Thursday, February 16, 2017

Be a kid by Paula Mowery | Guest Post

Emilie here: I'm excited to introduce you to Paula Mowery as she talks about creating characters for children's books!

Be A Kid

As an author of two women’s fictions and six romances, I’m no stranger to creating characters. Of course, bringing women to life isn’t a struggle since I am one. Now, men characters can pose some challenges, but I do interact with men and live with one in particular, my hubby of twenty-seven years.

Recently, I started creating a children’s chapter book series. The main character is a feisty little girl named Chloe Ann Parker. My first idea for this character came from a little girl at my church, whose personality and cute looks are reflected in Chloe.

But then came the hard part. The story is told from Chloe’s point of view. I needed to write it as a child for children.

The following are tips and things I’ve learned in this journey to write like Chloe:

A child character needs to talk like a child. I work at an elementary school, so the first thing I did was to listen to the kids converse with one another. There are times I don’t write something in perfect grammar, because a child of Chloe’s age hasn’t reached that level of fluency yet.

A child has a different perspective than an adult. A child sees issues from how they specifically affect him or her. I had to think on that level and not just transfer an adult reaction to the child character.

What’s important to a child is often different than an adult. Children notice different things. They see things in light of what they can accomplish. They see things in their innocence.

Children learn different lessons. The themes and lessons learned are not to the level of an adult. Children aren’t ready to learn sophisticated lessons. They are still learning about the basics like what it takes to be a friend, what potential they have in math or spelling, and what’s for lunch.

At the beginning of this school year, I asked one of the first-grade teachers if we could pretend that Chloe was in her class. I would get her students in on it. The teacher and I sent home a permission form to use the first names of the kids in the class. Though it is often hard to get papers back from home, we received every one of those forms. I meet with the class every Friday afternoon before I leave. I normally arrive with questions about what they are doing in class or I pose questions about what they would tell Chloe in a particular situation. I then utilize their answers and create a post on my writing blog for kids. The kids give me answers and insights into their minds that make Chloe come to life as a first grader.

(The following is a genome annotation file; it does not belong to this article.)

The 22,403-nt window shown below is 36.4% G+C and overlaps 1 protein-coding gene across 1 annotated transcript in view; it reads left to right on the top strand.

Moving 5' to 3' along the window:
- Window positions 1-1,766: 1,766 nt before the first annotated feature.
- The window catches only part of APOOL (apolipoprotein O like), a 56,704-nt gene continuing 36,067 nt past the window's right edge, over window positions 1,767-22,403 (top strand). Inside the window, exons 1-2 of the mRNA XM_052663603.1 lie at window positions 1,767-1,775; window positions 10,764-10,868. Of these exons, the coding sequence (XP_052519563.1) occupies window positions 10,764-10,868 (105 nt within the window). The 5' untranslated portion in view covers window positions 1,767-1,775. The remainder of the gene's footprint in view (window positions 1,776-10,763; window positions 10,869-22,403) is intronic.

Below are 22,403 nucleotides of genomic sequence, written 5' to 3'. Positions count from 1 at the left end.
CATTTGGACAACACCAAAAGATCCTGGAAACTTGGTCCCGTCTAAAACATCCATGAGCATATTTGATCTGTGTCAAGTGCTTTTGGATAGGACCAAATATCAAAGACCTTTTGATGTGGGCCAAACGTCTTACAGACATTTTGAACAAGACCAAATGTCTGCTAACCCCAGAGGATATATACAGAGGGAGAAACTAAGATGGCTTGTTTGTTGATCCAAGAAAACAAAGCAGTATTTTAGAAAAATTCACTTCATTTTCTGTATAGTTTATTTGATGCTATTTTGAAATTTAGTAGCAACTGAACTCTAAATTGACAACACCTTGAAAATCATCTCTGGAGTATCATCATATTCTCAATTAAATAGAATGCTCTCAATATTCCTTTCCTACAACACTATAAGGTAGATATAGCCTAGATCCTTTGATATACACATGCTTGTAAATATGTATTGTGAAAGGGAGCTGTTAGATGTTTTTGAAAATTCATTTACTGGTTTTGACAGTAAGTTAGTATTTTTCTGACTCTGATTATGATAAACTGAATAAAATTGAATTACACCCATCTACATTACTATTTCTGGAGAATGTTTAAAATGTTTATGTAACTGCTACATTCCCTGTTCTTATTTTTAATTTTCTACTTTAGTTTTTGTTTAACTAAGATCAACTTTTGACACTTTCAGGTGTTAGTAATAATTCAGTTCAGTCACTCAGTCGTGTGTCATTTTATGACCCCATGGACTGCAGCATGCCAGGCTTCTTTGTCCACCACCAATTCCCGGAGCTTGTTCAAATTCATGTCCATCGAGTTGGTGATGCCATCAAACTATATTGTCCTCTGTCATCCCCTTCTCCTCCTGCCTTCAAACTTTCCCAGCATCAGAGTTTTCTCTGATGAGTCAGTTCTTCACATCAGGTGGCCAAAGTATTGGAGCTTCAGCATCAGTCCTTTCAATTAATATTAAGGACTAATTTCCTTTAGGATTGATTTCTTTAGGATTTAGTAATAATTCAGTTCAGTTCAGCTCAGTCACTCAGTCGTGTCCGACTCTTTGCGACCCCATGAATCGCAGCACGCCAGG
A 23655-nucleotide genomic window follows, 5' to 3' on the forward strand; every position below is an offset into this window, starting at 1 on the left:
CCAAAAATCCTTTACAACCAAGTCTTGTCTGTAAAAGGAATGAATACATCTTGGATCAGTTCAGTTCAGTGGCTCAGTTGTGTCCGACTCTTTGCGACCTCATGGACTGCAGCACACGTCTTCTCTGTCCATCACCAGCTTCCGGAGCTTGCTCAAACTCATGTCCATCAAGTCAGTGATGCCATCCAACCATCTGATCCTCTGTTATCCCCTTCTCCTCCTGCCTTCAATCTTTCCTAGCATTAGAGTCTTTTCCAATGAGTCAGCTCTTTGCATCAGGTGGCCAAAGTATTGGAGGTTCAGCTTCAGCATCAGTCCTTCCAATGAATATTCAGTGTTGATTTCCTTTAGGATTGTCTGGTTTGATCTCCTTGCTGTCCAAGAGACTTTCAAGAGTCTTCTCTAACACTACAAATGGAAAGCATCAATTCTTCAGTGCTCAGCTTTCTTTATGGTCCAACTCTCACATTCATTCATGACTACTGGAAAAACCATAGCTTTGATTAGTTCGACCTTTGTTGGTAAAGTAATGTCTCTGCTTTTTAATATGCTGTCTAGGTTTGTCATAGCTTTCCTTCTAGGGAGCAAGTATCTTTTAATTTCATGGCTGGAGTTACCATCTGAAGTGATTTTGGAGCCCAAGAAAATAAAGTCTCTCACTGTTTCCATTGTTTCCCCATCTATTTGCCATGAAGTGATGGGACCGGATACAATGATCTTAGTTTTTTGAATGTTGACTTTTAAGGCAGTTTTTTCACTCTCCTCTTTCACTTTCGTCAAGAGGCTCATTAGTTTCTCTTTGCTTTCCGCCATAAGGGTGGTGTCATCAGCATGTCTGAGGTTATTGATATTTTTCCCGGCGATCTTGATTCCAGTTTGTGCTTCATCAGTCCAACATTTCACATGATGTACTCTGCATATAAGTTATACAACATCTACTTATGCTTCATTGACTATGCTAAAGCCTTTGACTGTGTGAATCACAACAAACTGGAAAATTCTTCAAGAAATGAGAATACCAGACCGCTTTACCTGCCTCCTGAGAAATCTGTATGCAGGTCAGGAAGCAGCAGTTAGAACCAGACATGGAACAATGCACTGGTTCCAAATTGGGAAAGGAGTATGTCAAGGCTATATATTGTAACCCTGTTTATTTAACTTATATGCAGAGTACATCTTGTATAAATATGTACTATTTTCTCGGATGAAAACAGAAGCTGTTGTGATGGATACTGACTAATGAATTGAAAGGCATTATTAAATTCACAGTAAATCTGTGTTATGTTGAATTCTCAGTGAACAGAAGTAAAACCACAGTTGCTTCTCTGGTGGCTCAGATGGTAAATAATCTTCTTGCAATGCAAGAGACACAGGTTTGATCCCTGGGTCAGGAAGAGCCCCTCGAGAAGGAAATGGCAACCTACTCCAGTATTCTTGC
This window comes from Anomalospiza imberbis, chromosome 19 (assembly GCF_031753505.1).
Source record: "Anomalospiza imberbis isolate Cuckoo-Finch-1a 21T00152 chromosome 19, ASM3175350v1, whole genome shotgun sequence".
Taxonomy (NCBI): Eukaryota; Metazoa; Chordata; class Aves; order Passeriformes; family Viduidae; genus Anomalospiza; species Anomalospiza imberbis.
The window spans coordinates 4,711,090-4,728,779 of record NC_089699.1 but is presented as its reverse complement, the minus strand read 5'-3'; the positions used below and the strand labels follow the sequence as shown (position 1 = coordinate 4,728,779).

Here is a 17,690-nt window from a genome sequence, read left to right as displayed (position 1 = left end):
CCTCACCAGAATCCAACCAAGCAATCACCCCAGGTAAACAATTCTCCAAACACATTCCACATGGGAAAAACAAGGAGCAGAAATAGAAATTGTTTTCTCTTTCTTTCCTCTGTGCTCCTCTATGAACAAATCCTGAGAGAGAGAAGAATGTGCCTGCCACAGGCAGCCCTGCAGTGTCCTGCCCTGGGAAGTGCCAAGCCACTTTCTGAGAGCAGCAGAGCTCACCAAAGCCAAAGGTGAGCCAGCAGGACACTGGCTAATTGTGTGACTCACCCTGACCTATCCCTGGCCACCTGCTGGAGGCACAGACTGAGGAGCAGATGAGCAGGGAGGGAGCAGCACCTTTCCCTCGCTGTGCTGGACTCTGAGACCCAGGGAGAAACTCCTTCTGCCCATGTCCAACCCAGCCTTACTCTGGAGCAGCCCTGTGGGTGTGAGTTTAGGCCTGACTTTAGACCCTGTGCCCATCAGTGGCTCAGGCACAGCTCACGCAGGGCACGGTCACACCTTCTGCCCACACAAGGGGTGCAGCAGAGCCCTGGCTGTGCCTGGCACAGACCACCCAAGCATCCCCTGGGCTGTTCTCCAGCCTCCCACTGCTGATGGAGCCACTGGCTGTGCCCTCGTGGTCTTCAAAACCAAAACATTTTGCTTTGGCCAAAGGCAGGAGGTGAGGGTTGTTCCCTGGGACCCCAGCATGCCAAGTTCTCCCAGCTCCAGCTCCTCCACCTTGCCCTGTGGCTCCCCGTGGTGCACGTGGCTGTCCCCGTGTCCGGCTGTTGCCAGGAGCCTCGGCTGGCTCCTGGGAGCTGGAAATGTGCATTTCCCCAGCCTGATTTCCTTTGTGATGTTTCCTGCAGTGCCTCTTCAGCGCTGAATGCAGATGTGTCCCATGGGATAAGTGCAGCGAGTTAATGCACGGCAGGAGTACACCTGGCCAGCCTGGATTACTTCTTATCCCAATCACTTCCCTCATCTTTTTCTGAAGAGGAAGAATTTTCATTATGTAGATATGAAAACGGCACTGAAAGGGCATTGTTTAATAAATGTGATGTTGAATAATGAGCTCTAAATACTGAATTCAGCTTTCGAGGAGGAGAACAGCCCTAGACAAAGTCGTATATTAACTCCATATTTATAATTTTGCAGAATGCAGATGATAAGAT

Part one of The Adventures of Chloe Ann Parker – First Grade is out just in time for Valentine’s Day. But don’t miss the first book from kindergarten. That first chapter book introduces readers to Chloe. But I am quite excited about this first-grade edition, since the first graders’ names from Mrs. Taylor’s class will appear in print.

In conclusion, I suggest if you create a child character, you hang out with children of that similar age. In fact, it wouldn’t hurt to immerse yourself and just be a kid!

Paula Mowery has always been an avid reader of Christian fiction, especially romances of all sub-genres. She holds a Master of Education and taught English/Language Arts in public school and then came home to educate her own daughter, first through twelfth grades. She teaches at writing conferences such as the Blue Ridge Mountains Christian Writers Conference. TAG, Tomorrow’s Author Guild, is a pilot program she is currently creating in which she teaches and designs writing lessons to encourage young writers as well as assisting teachers with writing instruction.

Paula is a published author in Christian fiction. One reviewer stated that her writing “thunders with emotion.” Her novella, Be The Blessing, won the 2014 Selah Award. Her story, The Prayer Shawl, from the book, Legacy and Love, was a finalist in The Carolyn Readers’ Choice Awards from North Texas Romance Writers of America. Her devotions have also been included in several devotional anthologies. Connect with her on her blog,

T. A. G. stands for Tomorrow’s Author Guild. The goal of this program is to encourage the writers of the future. Because lack of purpose can equal lack of motivation, writing lessons are created and taught with the aim of sparking interest in the student and providing a platform in which to practice good writing skills. The writing lessons are created to help alleviate some of the pressure and demands of teachers so that they can accomplish the writing objectives in fresh ways.

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